The group says it would support passage of a comprehensive package of reforms that will stabilize the market, reduce unnecessary costs and streamline operations of the system.
* New York New York, state, United States
New York, Middle Atlantic state of the United States. It is bordered by Vermont, Massachusetts, Connecticut, and the Atlantic Ocean (E), New Jersey and Pennsylvania (S), Lakes Erie and Ontario and the Canadian province of . Workers' comp reform legislation introduced by New York Gov. George E. Pataki as a means of cutting employers' costs and boosting job creation has spawned a rising tide Noun 1. rising tide - the occurrence of incoming water (between a low tide and the following high tide); "a tide in the affairs of men which, taken at the flood, leads on to fortune" -Shakespeare
flood tide, flood of opposition. The goal of the legislation, which is a follow-up to the governor's unsuccessful bid for reforms in 2004, is to halt the exodus of manufacturing jobs from the state. Pataki says his plan would cut premium costs by an estimated 15 percent per year.
However, as more details of the proposal emerge, attorneys and labor groups are mounting opposition efforts.
In question are sections that would end lifetime medical and cash benefits for workers with permanent partial disabilities and allow employers to require employees to have diagnostic tests from specific medical networks and obtain their prescription drugs from named pharmacies. There is also concern about the administration's drive to increase use of the conciliation conciliation: see mediation. process to settle claims.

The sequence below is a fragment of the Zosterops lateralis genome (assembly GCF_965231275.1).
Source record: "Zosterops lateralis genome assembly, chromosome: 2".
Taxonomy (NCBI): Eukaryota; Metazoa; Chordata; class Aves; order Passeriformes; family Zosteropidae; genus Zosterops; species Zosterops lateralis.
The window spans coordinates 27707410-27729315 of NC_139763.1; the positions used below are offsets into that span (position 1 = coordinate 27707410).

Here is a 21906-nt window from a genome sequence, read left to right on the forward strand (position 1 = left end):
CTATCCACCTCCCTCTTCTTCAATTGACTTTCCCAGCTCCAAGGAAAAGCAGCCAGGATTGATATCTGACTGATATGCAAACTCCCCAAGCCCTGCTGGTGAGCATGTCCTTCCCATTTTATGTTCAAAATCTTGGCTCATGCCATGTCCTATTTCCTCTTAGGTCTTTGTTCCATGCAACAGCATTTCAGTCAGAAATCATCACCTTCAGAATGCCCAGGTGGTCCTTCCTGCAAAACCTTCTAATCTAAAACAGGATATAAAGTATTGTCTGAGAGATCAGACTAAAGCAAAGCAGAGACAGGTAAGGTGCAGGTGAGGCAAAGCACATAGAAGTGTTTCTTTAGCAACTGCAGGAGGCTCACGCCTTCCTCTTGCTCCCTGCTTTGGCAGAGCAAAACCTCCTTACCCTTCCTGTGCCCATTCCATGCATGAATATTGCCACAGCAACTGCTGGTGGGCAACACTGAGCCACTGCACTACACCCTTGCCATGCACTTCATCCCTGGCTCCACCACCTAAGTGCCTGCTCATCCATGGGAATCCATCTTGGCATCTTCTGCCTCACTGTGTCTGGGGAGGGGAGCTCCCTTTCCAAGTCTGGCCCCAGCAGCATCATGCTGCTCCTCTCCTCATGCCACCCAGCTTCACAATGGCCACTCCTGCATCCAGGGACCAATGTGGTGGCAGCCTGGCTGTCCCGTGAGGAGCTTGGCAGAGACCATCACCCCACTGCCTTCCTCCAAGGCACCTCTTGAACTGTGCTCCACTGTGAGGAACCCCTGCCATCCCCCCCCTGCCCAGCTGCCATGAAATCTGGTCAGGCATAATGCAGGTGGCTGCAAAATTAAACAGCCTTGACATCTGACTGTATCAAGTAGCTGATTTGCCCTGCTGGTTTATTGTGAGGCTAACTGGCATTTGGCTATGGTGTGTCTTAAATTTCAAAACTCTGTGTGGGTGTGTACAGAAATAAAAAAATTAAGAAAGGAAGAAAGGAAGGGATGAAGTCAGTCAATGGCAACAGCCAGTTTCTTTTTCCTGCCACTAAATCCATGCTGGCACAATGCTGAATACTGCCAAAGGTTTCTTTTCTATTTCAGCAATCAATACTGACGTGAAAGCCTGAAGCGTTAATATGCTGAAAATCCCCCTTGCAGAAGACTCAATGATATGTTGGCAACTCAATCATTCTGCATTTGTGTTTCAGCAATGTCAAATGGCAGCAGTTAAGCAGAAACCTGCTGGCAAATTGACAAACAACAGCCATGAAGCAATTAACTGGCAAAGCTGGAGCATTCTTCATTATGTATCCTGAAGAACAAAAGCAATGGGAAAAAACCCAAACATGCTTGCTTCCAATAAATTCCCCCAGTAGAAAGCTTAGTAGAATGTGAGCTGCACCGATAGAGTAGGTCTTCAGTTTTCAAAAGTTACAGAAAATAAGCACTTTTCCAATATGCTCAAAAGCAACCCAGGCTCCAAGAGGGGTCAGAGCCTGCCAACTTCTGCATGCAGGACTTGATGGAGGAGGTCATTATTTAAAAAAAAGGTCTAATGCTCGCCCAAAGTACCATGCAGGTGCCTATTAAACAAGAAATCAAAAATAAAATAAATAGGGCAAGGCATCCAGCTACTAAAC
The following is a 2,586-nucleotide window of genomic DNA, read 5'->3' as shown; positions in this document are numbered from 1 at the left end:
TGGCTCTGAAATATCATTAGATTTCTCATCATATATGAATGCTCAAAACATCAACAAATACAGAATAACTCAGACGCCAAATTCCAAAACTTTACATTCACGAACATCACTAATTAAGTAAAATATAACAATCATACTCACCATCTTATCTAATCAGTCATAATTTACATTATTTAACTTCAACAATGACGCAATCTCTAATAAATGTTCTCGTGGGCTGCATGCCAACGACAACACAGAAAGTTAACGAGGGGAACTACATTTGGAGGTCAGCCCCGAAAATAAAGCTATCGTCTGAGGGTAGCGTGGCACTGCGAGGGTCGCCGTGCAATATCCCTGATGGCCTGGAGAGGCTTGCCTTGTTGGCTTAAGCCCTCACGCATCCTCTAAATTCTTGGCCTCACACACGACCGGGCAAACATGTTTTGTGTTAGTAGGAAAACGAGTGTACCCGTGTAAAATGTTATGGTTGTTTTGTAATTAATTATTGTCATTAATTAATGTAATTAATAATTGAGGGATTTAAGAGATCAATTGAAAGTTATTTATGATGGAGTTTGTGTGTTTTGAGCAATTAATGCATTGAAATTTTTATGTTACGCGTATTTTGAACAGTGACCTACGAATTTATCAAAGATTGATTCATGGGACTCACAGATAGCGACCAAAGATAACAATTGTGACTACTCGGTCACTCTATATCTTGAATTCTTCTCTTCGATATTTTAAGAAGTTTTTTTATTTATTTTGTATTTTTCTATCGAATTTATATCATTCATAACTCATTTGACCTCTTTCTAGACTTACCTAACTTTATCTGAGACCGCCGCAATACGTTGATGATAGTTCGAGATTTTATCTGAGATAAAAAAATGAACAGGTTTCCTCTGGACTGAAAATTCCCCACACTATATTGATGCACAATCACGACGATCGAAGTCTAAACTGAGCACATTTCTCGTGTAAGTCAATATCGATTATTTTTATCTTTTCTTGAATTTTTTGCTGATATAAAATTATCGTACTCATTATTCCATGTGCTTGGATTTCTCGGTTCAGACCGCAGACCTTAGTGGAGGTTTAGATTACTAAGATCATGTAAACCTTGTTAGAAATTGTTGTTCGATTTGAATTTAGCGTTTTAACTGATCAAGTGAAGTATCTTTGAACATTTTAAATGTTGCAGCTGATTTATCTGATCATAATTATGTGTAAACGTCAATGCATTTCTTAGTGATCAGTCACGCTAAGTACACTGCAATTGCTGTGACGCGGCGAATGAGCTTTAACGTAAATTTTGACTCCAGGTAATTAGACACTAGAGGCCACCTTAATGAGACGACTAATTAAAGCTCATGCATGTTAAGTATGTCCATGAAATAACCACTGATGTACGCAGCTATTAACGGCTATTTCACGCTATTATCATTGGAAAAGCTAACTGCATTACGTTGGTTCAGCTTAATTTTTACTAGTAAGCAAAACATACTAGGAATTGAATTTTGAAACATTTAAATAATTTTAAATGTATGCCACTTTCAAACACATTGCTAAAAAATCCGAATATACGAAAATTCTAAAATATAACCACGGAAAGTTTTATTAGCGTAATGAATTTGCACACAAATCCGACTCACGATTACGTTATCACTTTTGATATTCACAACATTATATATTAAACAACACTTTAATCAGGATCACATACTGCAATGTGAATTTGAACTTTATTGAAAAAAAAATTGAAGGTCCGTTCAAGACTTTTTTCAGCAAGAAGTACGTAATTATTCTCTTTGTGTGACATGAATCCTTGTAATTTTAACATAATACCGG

"Our real belief is that very little is going on in workers' compensation," says Art Wilcox, spokesman for the New York AFL-CIO AFL-CIO: see American Federation of Labor and Congress of Industrial Organizations.
in full American Federation of Labor-Congress of Industrial Organizations
U.S. . "The governor has a reform proposal that we find unsuitable. The proposal blames the disabled (for rising workers' comp costs), and that is not a solution to the problem. Unless there is a move to put labor and management in a room and attempt to work out a solution, I don't think it goes anywhere this year."
* Missouri. Changes to Missouri's workers' comp law enacted by the General Assembly are being challenged as unconstitutional. A coalition of labor unions labor union: see union, labor. is seeking a declaratory judgment declaratory judgment
In law, a judgment merely declaring a right or establishing the legal status or interpretation of a law or instrument. It is binding but is distinguished from other judgments or court opinions in that it includes no executive element (an order that and injunction against the legislation. The nine-count suit alleges Senate Bill 1, signed into law on March 30, 2005, violates both the state constitution and the 14th Amendment of the U.S. Constitution. The counts range from deprivation of due process to violation of the supremacy clause Article VI, Section 2, of the U.S. Constitution is known as the Supremacy Clause because it provides that the "Constitution, and the Laws of the United States … shall be the supreme Law of the Land. of the Constitution.
Experts says the progress of the suit will be watched closely by other states interested in attracting more business and industry by reducing workers' comp costs through stringent regulations and tighter administration.
JOSHUA CLIFTON is a writer based in Chicago. He can be reached at firstname.lastname@example.org.